Trucking economists ponder impact of Russia's war on Ukraine

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Updated Mar 10, 2022
Steve Latin-Kasper with NTEA
NTEA's Steve Latin-Kasper presents Tuesday at the Work Truck Show in Indianapolis.

When Vladimir Putin sent his army into Ukraine last month, he didn’t just launch the first attack on a sovereign nation on European soil since 1945. He also put the global economy’s recovery from 2020’s COVID-19 recession in jeopardy.

With global economic sanctions cutting off Russia’s ability to export oil, gas and other raw materials, and ground fighting in Ukraine slowing its export capabilities, economists today are playing the waiting game. New year forecasts back in January predicted United States’ GDP to approach 4 percent this year before normalizing back to pre-COVID historical norms of approximately 2.5 percent in the years ahead. Global predictions weren’t as bullish but still anticipated a steady return to normalcy. NTEA’s Steve Latin-Kasper says those numbers are still achievable. But every day the war in Ukraine continues, the likelihood those numbers are achieved trends downward.

Speaking at NTEA’s Work Truck Show Tuesday, Latin-Kasper says economists want to maintain their optimism. Within the U.S. economy, specifically, many macro and microeconomic indicators remain strong. But what’s happening in Ukraine has global ramifications. And every day it continues those ramifications become more impactful.

“We aren’t predicting recession; but the probability of recession more than doubled in the last week alone,” he says. “The next three to four weeks will probably tell that story. I wish I could tell you more about that with more certainty, but I can’t.”

Latin-Kasper says the war’s impact on global economy is multi-faceted. Oil prices have skyrocketed from Russian sanctions, and Latin-Kasper says rising energy prices alone could be enough to restart a recession if they reach extreme highs. The war has other consequences too. Latin-Kasper says palladium — an essential raw material in catalytic converters — is overwhelmingly mined and exported from Russia. And neon gas, which powers lasers used in microchip production, overwhelmingly is sourced from Ukraine.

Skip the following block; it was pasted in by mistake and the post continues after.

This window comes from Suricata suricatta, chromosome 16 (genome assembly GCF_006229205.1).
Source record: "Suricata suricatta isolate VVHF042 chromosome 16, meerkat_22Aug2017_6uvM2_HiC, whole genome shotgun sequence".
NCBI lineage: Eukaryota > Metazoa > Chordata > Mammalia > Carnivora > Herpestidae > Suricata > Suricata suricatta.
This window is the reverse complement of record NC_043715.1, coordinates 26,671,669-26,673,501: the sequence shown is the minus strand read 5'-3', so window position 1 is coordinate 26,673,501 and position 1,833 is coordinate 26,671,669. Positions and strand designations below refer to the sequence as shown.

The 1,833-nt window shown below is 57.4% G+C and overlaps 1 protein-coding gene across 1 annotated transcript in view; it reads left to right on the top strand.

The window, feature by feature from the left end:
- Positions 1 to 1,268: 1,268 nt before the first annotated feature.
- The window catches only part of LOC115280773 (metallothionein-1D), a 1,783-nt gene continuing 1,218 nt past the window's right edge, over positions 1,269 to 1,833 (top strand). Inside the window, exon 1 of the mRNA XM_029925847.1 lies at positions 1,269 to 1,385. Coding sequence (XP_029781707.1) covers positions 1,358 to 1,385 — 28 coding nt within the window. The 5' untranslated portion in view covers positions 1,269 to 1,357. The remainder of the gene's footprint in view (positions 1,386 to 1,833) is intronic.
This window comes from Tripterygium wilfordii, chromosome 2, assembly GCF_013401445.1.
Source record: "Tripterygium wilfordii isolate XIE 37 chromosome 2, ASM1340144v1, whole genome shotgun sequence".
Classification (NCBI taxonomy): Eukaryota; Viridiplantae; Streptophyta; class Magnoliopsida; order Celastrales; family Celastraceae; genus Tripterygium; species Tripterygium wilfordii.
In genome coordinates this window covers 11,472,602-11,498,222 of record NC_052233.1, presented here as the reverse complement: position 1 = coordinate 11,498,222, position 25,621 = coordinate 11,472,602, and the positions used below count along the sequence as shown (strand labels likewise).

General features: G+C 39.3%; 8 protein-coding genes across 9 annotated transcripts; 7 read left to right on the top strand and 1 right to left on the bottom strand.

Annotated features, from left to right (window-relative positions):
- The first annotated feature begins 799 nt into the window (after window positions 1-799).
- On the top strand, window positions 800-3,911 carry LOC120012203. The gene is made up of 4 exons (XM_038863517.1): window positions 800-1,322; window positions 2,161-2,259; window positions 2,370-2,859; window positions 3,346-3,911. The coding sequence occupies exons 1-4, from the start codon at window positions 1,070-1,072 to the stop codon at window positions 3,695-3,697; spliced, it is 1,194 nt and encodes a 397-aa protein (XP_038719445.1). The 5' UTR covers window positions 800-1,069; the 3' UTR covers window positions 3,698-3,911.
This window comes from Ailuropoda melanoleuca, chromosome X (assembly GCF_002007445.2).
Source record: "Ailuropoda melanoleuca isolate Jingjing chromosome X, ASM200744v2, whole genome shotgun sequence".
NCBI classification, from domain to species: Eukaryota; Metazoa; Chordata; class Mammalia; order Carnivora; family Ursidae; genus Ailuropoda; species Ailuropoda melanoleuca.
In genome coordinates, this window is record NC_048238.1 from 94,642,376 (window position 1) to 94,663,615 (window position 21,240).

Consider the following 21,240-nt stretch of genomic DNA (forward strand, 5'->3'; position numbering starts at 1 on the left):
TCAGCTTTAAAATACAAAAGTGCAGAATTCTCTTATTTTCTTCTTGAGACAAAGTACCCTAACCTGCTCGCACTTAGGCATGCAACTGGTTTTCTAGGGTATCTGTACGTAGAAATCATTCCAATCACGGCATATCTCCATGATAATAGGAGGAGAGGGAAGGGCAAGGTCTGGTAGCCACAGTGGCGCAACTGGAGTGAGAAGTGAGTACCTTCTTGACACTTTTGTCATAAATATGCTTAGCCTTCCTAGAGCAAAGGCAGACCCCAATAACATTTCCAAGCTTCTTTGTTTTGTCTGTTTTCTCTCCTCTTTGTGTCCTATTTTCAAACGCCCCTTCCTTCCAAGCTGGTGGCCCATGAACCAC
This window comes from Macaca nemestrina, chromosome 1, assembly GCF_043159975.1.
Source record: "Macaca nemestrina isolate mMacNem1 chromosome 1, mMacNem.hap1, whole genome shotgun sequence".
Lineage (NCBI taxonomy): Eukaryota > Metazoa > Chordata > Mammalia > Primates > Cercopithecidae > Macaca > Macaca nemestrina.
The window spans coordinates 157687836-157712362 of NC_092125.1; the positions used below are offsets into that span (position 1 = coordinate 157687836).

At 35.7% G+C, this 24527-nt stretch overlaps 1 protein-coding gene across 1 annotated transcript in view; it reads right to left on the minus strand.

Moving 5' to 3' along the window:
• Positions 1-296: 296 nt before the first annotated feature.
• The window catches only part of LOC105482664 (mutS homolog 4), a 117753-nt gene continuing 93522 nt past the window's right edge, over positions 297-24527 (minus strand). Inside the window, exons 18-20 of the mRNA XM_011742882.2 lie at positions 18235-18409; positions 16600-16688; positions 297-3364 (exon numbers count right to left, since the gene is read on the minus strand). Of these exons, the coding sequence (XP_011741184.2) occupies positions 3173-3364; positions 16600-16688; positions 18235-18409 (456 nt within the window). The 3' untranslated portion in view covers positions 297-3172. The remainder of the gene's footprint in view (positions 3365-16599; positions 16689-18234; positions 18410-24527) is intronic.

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“We are potentially looking at a second microchip crisis,” he says.

This is unfortunate because many aspects of the U.S. economy have improved dramatically in the last year. Latin-Kasper says the U.S. economy has returned to full employment and American consumer spending remains strong in all sectors. Inflation is worrisome and is expected to continue, though hopefully it will slow. Latin-Kasper says the Federal Reserve will likely raise interest rates later this year to curb inflation. Additionally, housing starts are improving, steel and aluminum prices have peaked, and the supply chain continues to slowly but surely improve.

Andrej Divis with IHS Markit presents Tuesday at the Work Truck Show in Indianapolis.Andrej Divis with IHS Markit presents Tuesday at the Work Truck Show in Indianapolis.

Early truck production forecasts for 2022 were strong as well, says Andrej Divis with IHS Markit. Divis says after 2020’s dramatic downturn 2021 rebounded nicely across the Class 4-8 markets. The Class 6 market had the strongest bounce back, gaining market share from Class 7. Divis attributes that to the driver shortage. Fleets capable of ordering Class 6 or 7 models chose to accept the smaller trucks to avoid CDL requirements for new drivers.

Amongst brands, Divis says Ford remains the dominant player in the Class 4-5 space but trails Freightliner in overall Class 4-8 market share. He says International continued to regain market share in 2020 and 2021 after bottoming out early last decade. Mack and Volvo Trucks also netted gains, mostly driven by the new Mack medium-duty product line. Conversely, an extended production shutdown led to a market share dip for Hino in 2021, though Divis says the brand is likely to regain ground this year.

Divis also confirmed Latin-Kasper’s concerns about the chip shortage, and the potential of economic downturn due to the Russia/Ukraine conflict. On the former, he says OEMs expect to continue battling the chip shortage well into 2023 and are making plans accordingly. For the latter, he says IHS Markit will release a special forecast in April that will account for the war and “we are revising our forecasts down.”

“It’s too soon to know how severe that crisis will be,” he says. “Our economists still assume the U.S. is going to have a pretty good growth rate.” 

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